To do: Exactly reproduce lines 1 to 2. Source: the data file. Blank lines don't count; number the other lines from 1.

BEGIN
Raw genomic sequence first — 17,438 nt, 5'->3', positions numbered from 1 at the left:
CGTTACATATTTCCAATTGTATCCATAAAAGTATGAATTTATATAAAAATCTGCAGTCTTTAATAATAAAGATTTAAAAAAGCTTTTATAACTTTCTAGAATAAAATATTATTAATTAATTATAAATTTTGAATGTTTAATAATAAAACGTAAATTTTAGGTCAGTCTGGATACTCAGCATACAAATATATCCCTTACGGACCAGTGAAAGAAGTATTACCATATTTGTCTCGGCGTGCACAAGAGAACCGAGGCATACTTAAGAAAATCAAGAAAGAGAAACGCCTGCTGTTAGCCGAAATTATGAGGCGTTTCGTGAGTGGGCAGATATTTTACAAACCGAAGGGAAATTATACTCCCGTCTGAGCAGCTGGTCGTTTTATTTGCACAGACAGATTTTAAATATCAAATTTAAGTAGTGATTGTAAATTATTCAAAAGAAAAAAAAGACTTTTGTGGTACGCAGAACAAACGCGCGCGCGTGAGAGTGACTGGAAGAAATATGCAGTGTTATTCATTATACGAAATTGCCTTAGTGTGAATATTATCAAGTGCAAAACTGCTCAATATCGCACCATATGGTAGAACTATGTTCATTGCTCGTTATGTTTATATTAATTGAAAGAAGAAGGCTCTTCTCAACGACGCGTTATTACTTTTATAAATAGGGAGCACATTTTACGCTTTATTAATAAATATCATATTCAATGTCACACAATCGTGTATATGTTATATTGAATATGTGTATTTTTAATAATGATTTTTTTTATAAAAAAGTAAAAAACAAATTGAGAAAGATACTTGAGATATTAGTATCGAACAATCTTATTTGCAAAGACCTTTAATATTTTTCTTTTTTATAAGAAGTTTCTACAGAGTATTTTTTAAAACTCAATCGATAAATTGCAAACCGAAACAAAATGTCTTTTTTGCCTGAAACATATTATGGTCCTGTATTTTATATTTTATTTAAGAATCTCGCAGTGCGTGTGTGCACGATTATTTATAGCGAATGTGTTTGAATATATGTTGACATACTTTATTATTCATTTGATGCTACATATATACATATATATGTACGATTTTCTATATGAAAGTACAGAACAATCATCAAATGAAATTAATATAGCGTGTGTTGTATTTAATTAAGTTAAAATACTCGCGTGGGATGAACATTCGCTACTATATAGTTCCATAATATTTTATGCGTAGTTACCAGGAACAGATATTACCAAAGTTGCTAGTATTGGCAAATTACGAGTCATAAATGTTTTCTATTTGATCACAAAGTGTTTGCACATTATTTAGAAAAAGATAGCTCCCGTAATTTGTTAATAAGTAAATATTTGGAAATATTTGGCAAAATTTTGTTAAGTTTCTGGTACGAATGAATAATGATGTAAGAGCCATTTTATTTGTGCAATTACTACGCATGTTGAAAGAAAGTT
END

Raw genomic sequence first — 17,438 nt, 5'->3', positions numbered from 1 at the left:
CGTTACATATTTCCAATTGTATCCATAAAAGTATGAATTTATATAAAAATCTGCAGTCTTTAATAATAAAGATTTAAAAAAGCTTTTATAACTTTCTAGAATAAAATATTATTAATTAATTATAAATTTTGAATGTTTAATAATAAAACGTAAATTTTAGGTCAGTCTGGATACTCAGCATACAAATATATCCCTTACGGACCAGTGAAAGAAGTATTACCATATTTGTCTCGGCGTGCACAAGAGAACCGAGGCATACTTAAGAAAATCAAGAAAGAGAAACGCCTGCTGTTAGCCGAAATTATGAGGCGTTTCGTGAGTGGGCAGATATTTTACAAACCGAAGGGAAATTATACTCCCGTCTGAGCAGCTGGTCGTTTTATTTGCACAGACAGATTTTAAATATCAAATTTAAGTAGTGATTGTAAATTATTCAAAAGAAAAAAAAGACTTTTGTGGTACGCAGAACAAACGCGCGCGCGTGAGAGTGACTGGAAGAAATATGCAGTGTTATTCATTATACGAAATTGCCTTAGTGTGAATATTATCAAGTGCAAAACTGCTCAATATCGCACCATATGGTAGAACTATGTTCATTGCTCGTTATGTTTATATTAATTGAAAGAAGAAGGCTCTTCTCAACGACGCGTTATTACTTTTATAAATAGGGAGCACATTTTACGCTTTATTAATAAATATCATATTCAATGTCACACAATCGTGTATATGTTATATTGAATATGTGTATTTTTAATAATGATTTTTTTTATAAAAAAGTAAAAAACAAATTGAGAAAGATACTTGAGATATTAGTATCGAACAATCTTATTTGCAAAGACCTTTAATATTTTTCTTTTTTATAAGAAGTTTCTACAGAGTATTTTTTAAAACTCAATCGATAAATTGCAAACCGAAACAAAATGTCTTTTTTGCCTGAAACATATTATGGTCCTGTATTTTATATTTTATTTAAGAATCTCGCAGTGCGTGTGTGCACGATTATTTATAGCGAATGTGTTTGAATATATGTTGACATACTTTATTATTCATTTGATGCTACATATATACATATATATGTACGATTTTCTATATGAAAGTACAGAACAATCATCAAATGAAATTAATATAGCGTGTGTTGTATTTAATTAAGTTAAAATACTCGCGTGGGATGAACATTCGCTACTATATAGTTCCATAATATTTTATGCGTAGTTACCAGGAACAGATATTACCAAAGTTGCTAGTATTGGCAAATTACGAGTCATAAATGTTTTCTATTTGATCACAAAGTGTTTGCACATTATTTAGAAAAAGATAGCTCCCGTAATTTGTTAATAAGTAAATATTTGGAAATATTTGGCAAAATTTTGTTAAGTTTCTGGTACGAATGAATAATGATGTAAGAGCCATTTTATTTGTGCAATTACTACGCATGTTGAAAGAAAGTT